£26.99 – 2xLP, Limited Edition Gatefold Vinyl, Music Book and Plectrum
£22.99 – 2xLP, Standard Edition
An astonishing collaboration between two artists of very different disciplines, and one of the most unique and seamlessly original projects of its ilk to date.
Moving fluidly through sleek electronica, avant-garde jazz, vintage hip hop and so much more, Misch and Dayes take you on a journey that is by turns surprising and spontaneous, heady and head spinning, and nothing less than compelling – a singular vision which fuses the DNA of both musicians with spectacular results.
Even though the fundamental bones of this project came together very quickly, its actual provenance stretches back much, much farther back, with the pair not only growing up in the same area of South East London, but Misch actually seeing Dayes play on drums in the school talent show for the first time when he was roughly 8 or 9. They both kept tabs on each other – Misch becoming a fan of Dayes’ act Yussef Kamaal, Dayes clocking his videos in 2014 – but it was only when they met at a launch party for Misch’s debut LP “Geography” in 2018 that the proverbial creative sparks began to fly. “As a musician you’re always looking for contemporaries who can push you and challenge you and make you better”, says Dayes. “I instantly felt that with Tom – he was such a gifted musician, and so prolific”. That summer they decided to go into the studio together, jam a little, and see what happens, with no other expectation placed upon it.
As it turns out, the music came fast and furiously. Two initial tracks were suddenly followed by a handful of others, and the pair found themselves contemplating what to do next. “Pretty soon, we knew that something was gelling”, Dayes says. “It didn’t feel like a one-off collaboration, it felt like a body of work”. What made the pair click, according to Misch and Dayes, were the exact same factors that meant it shouldn’t, by all rights, work. Misch says, “Yussef comes from a more experimental background, and he has a lot of loose, crazy ideas. I know how to write a catchy melody, but with interesting chords and have a good understanding of popular song forms, so I think I streamlined those ideas and made them accessible”.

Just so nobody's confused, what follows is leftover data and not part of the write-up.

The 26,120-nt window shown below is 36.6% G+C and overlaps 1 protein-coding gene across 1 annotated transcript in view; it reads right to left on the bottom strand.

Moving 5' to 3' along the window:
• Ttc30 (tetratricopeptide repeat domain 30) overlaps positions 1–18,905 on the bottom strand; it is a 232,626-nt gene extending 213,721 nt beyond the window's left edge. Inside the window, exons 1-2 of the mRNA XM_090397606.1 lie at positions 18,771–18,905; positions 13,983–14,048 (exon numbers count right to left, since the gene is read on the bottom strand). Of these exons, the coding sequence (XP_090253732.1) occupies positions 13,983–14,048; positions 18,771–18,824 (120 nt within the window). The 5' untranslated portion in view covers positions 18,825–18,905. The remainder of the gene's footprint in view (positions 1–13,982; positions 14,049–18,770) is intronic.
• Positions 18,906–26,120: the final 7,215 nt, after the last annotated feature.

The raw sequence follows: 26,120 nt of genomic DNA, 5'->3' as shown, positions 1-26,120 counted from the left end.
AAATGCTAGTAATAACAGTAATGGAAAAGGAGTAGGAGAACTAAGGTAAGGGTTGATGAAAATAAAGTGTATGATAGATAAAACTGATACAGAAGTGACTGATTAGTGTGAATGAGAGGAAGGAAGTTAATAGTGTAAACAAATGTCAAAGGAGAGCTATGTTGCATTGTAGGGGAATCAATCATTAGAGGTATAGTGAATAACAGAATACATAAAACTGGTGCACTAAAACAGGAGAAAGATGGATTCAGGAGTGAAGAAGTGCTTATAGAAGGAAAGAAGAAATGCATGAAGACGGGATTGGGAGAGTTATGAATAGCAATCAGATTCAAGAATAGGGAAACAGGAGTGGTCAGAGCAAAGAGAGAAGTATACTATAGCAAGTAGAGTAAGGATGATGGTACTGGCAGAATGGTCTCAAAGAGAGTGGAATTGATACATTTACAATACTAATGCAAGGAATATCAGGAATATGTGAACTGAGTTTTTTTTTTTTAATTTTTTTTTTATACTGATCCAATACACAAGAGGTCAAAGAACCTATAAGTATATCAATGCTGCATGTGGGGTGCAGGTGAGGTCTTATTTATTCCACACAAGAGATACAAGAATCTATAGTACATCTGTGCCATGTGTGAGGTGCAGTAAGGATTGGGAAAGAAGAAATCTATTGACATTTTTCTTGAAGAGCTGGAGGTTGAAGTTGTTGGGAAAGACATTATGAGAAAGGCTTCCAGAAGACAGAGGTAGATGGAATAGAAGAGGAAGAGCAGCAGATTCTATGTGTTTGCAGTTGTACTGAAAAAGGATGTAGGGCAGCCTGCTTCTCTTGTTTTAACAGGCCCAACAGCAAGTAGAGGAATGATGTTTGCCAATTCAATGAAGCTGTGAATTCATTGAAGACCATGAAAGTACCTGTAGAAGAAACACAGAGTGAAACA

And certainly, in “What Kinda Music” you can sense the DNA of both musicians, but fusing so effortlessly and beautifully that it creates something else entirely, the appropriately named “Lift Off” sending goosebumps with its jazz flecked crescendo, and “Night Rider” hynotising with its deeply mesmeric grooves. “I have a love for harmony and chords”, Misch adds. “Working with someone like Yussef, who has such a gifted sense of rhythm allowed a perfect balance”.
Throughout the record, there is an utterly joyful feel of two musicians at the top of their game sparking off one another, picking up ideas and running with them – zigging where the other zags, ebbing where the other flows, with Misch producing the majority of the record and both having a hand in the overall sound and feel of the record.
“Working with Yussef has actually changed the way I work as a musician”, Misch muses. “He’s pushed me and unlocked a more experimental part of me that I hadn’t really allowed myself to explore before. I think we really did impact each other in a fundamental way”. Dayes is similarly effusive in his praise for Misch. “A musician like him, who’s at the top of his game, he doesn’t need to do this”, he raves. “He can just keep doing the same thing and why not? He’s killing it. The fact that he’s so humble, that he’s so curious about everything and open to collaboration, speaks a lot to him as an artist, because it’s not easy finding musicians who want to collaborate. Something always gets in the way, whether it’s ego or their team or whatever. But with Tom it felt like the intention was purely creative, and that’s what made it exciting”.
In fact, Dayes says that the intentions of the record go even deeper than just music. “Both our parents who’d never met each other before, are now best friends as a result of this, they now see each other more than we do! I’d like to think, in some small way, that this album has a similar impact for people too – everything feels so divided these days, it would be nice for people to hear the record and hear two very different musicians coming together and realise it doesn’t have to be that way”.